Getting a dog is a serious commitment. They require constant care and attention, as well as scheduled visits to the vet to ensure their health is in good condition.
Many dog owners wonder how often they should take their pup to the vet, especially after the mandatory first few visits. As a rule of thumb, once your pup gets 1 year old, your visits to the vet will be fewer and fewer – once a year if your dog is in good health and no emergency strikes.
However, if you want a more detailed answer, this article will tell you about all the mandatory vet visits your dog should make.
The first visit to the vet
The first visit to the vet should be scheduled a few days after your new puppy comes home. Do this even if you know they are up to date with their shots because this will give your chosen veterinær a chance to meet the pup and get to know them.
Usually, the veterinarian will do a physical checkup and sometimes even some blood tests to ensure your dog is in good health condition. The doctor will also tell you when your next visit should be, depending on your pup’s vaccine scheme.
To ensure the good health of your dog, the veterinarian will advise you to schedule regular wellness checkups. These happen more often during the pup’s first 12 months of life and become less and less frequent as they grow older and stronger.
During a wellness checkup, the vet will observe the dog’s general appearance, including teeth, eyes, body weight and construction, fur, mouth, ears, and skin. He will continue with a more in-depth examination, including your pup’s pulse, heart rate, lungs, nerves, and chest.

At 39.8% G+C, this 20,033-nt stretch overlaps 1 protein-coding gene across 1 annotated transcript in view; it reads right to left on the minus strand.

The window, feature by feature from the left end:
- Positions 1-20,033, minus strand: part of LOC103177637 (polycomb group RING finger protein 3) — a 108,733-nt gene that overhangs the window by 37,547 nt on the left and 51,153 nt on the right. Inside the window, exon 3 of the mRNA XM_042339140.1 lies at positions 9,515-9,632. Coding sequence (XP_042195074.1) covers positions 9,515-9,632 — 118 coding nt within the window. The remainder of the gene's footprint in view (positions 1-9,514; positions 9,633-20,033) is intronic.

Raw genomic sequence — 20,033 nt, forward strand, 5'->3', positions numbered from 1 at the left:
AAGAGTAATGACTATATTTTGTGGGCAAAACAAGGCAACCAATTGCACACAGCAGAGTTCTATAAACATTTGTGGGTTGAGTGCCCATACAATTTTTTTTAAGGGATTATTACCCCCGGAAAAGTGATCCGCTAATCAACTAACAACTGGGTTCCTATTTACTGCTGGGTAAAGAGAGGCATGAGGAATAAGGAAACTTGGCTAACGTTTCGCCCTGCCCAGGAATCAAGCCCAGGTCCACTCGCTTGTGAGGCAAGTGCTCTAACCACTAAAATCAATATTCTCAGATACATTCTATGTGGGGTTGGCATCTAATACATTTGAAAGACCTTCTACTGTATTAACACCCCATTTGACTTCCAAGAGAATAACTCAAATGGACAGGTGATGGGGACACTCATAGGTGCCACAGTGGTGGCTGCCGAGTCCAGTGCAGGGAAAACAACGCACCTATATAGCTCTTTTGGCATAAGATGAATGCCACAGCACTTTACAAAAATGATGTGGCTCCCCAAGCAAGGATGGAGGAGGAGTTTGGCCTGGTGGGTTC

If everything seems normal, the vet will recommend these checkups once a year.
Between the first 6 to 8 weeks of life, your pup will get their first vaccine at the dyreklinikk. This happens so that they build up their immune system, just as human vaccines do. The next vaccine will happen between 10 and 12 weeks of life, with the third one happening after the pup reaches their 16th week.
These are the first three series of vaccines a puppy will need, after which they will have to come in for annual shots and other boosters if necessary.
These vaccines help pups fight severe diseases such as canine parvovirus, rabies, canine distemper, as well as other diseases brought in by parasites.
Some visits to the vet can’t be scheduled and will happen depending on your dog’s evolution. Teething is just one example and will start happening between weeks 3 and 8 of your pup’s life. If you see them frantically chewing on everything they get, it’s time to call the vet so that they can monitor the dog’s permanent teeth growth and treat potential discomfort.
Another unscheduled visit can happen when you decide to spay or neuter your pup if you don’t want to breed. This can be done once the pup reaches 8 weeks, but your vet will help you determine when the best time to do so is.